The origin of 'modern' policing based on the authority of the nation state is commonly traced back to developments in seventeenth and 18th century France, with modern police departments being established in most nations by the nineteenth and early twentieth centuries. Cases of police brutality appear to have been frequent then, with "the routine bludgeoning of citizens by patrolmen armed with nightsticks or blackjacks. " Early large-scale incidents of brutality occurred during labor strikes, such as the Great Railroad Strike of 1877, the Pullman Strike of 1894, the Lawrence textile strike of 1912, the Ludlow massacre of 1914, the Steel strike of 1919, and the Hanapepe massacre of 1924.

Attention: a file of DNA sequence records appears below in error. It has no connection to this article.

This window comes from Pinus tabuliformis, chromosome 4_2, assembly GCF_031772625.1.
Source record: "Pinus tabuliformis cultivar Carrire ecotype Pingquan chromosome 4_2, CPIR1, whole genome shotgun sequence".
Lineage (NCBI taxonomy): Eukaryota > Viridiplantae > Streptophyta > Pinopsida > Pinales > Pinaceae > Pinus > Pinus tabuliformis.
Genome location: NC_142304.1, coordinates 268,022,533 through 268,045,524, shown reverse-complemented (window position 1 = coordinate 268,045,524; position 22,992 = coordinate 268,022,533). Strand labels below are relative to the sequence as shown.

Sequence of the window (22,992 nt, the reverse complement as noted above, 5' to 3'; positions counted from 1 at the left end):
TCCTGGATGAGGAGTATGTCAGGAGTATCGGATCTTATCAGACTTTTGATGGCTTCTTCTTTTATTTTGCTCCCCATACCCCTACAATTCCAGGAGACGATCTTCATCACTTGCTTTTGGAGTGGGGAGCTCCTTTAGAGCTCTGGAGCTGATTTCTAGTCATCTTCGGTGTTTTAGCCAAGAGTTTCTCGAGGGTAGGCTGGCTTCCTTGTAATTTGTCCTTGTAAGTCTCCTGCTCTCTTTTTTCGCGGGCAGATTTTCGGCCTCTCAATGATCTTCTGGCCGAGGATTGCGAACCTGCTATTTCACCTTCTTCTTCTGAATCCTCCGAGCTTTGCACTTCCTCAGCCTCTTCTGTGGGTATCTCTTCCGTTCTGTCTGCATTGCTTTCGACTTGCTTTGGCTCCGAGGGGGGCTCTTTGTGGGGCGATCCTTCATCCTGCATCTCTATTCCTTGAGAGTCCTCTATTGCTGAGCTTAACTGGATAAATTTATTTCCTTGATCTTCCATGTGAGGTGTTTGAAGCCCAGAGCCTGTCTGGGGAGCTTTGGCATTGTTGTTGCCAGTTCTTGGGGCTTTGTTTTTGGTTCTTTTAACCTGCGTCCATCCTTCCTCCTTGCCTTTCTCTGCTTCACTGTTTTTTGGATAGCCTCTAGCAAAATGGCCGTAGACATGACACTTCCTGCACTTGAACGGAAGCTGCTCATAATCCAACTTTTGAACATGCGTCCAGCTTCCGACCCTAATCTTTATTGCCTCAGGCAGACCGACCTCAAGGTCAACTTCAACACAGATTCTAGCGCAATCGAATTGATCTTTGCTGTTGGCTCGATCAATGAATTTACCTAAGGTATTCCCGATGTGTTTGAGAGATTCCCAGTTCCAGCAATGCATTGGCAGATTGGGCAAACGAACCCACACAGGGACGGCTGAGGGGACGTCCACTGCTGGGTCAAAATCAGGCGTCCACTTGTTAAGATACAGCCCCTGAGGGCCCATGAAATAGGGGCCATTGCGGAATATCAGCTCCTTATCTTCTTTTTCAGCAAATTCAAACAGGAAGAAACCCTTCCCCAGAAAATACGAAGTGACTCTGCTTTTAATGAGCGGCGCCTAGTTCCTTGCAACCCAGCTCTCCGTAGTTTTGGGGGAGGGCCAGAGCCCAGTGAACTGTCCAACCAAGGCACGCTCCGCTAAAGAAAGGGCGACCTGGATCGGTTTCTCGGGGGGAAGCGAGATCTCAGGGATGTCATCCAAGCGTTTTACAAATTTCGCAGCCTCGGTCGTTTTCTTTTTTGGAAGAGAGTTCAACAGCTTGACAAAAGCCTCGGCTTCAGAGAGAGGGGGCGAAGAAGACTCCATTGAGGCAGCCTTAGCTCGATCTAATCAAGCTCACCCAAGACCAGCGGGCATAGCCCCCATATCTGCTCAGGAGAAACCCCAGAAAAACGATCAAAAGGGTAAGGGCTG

This page contains full information about Police Brutality.
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